The well-known fable
is Revere's late-night ride to warn fellow revolutionaries that....
...the British were coming. Less known, obviously, is the rest of the evening's events in which Revere was captured by said redcoats and did indeed defiantly warn them of the awakened militia awaiting their arrival ahead and of the American Revolution's inevitable victory.
Palin knew this. The on-scene reporters did not and ran off like Revere to alert the world to Palin's latest mis-speak, which wasn't.
Like a number of famous faux gaffes in American politics, the facts of the situation no longer really matter.
The initial impression was eagerly grabbed by so many, starting with the reporter and millions of others gleefully sharing the story that reinforced their beliefs and/or desires.
This phenomenon is actually not a new one in American politics, although its immediate spread is obviously hastened by the Internet. Speaking of which, Al Gore did not invent it. Nor did he claim to, as often as you've heard otherwise...
A classic example of this faux faux pas was in 1992 when Vice President Dan Quayle agreed to participate in a New Jersey classroom spelling bee.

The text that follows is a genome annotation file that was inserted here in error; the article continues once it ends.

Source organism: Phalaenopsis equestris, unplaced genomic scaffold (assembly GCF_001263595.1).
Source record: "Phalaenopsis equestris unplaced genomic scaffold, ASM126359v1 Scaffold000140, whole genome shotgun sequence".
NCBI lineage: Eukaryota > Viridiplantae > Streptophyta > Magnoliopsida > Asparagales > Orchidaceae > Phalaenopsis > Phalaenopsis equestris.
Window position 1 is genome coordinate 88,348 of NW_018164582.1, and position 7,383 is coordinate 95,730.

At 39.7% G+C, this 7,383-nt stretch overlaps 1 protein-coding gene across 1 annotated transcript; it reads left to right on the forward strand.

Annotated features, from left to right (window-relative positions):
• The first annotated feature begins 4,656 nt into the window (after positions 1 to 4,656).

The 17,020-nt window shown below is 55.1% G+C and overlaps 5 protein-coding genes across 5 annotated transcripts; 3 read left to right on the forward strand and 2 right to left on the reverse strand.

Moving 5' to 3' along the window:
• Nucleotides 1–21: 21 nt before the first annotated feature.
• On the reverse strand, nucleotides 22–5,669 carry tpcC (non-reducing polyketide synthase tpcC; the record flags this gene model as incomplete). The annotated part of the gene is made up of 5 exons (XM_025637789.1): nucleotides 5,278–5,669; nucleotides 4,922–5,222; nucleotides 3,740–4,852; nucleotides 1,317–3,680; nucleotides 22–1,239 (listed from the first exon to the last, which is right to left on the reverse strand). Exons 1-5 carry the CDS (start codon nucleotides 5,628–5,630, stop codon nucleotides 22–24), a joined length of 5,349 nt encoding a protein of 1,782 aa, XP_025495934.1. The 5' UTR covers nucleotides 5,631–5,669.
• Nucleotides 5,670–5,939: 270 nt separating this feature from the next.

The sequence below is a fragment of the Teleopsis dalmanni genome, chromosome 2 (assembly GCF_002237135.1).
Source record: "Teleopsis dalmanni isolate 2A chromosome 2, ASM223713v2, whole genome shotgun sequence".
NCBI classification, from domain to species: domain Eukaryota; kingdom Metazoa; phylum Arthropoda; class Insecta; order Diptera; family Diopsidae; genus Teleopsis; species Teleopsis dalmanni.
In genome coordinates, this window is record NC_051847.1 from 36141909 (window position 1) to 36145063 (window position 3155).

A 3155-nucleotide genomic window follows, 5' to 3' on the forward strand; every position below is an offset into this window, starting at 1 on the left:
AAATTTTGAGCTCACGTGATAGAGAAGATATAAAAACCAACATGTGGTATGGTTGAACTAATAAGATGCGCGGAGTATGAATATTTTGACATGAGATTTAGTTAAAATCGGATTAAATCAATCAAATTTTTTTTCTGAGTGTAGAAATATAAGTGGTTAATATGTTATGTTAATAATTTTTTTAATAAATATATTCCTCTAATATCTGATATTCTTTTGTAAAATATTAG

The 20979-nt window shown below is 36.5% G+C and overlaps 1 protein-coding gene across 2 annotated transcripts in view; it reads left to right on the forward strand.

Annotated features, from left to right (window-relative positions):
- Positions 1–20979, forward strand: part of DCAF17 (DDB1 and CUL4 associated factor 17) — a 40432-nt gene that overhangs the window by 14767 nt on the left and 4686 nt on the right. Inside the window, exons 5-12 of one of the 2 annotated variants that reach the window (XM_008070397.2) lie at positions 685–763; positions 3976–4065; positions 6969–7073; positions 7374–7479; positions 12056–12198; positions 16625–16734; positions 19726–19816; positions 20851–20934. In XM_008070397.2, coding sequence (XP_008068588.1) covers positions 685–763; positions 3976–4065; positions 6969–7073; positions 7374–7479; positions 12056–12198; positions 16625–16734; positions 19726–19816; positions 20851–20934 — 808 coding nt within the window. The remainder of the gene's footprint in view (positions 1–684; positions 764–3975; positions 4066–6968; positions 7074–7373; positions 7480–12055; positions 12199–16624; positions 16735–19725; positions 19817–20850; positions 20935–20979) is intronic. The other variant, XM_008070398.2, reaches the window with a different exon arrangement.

Working from a placard, Quayle corrected one sixth-grader by telling him to add an "e" to "potato." Journalists gleefully noted the spelling misteak. And Quayle's dunce hat was glued in place.
Trouble is, that mis-spelled placard was actually written out by the classroom teacher herself, either through her own ignorance or, a few suspect, some sly political set-up. Quayle knew he hadn't written it and thought the error was the point of the lesson.
And because the classroom spelling bit was a last-minute addition, aides who would have foreseen the everlasting damage of their boss inexplicably adding a mistake to a student's work did not know what the placard said. Quayle subsequently forbade them from explaining the error to the media, for fear of embarrassing the teacher....
Early in a previous race for the Republican presidential nomination almost 12 years ago, then Texas Gov. George W. Bush was in a jammed New Hampshire airport meeting room, answering questions from local media. Apropos of nothing, one reporter (perhaps prompted by an opponent's camp) asked Bush his pre-written gotcha: Name the new president of Pakistan.
Obviously, Pervez Musharraf had nothing to do with New Hampshire issues and is similar to some Democratic candidates flubbing the name of Russia's then prime minister during 2008 debates (Dmitry Medvedev).
Bush didn't know the Pakistani leader's name that day and looked clumsy attempting to answer. He could have brushed it away by instantly asking the reporter some arcane political who's-who, laughing off their mutual ignorance and quickly taking the next question. But he didn't and took media lumps for several days.
As everyone now knows, such a splashy gaffe can effectively doom any chance a candidate has of winning two terms in the White House.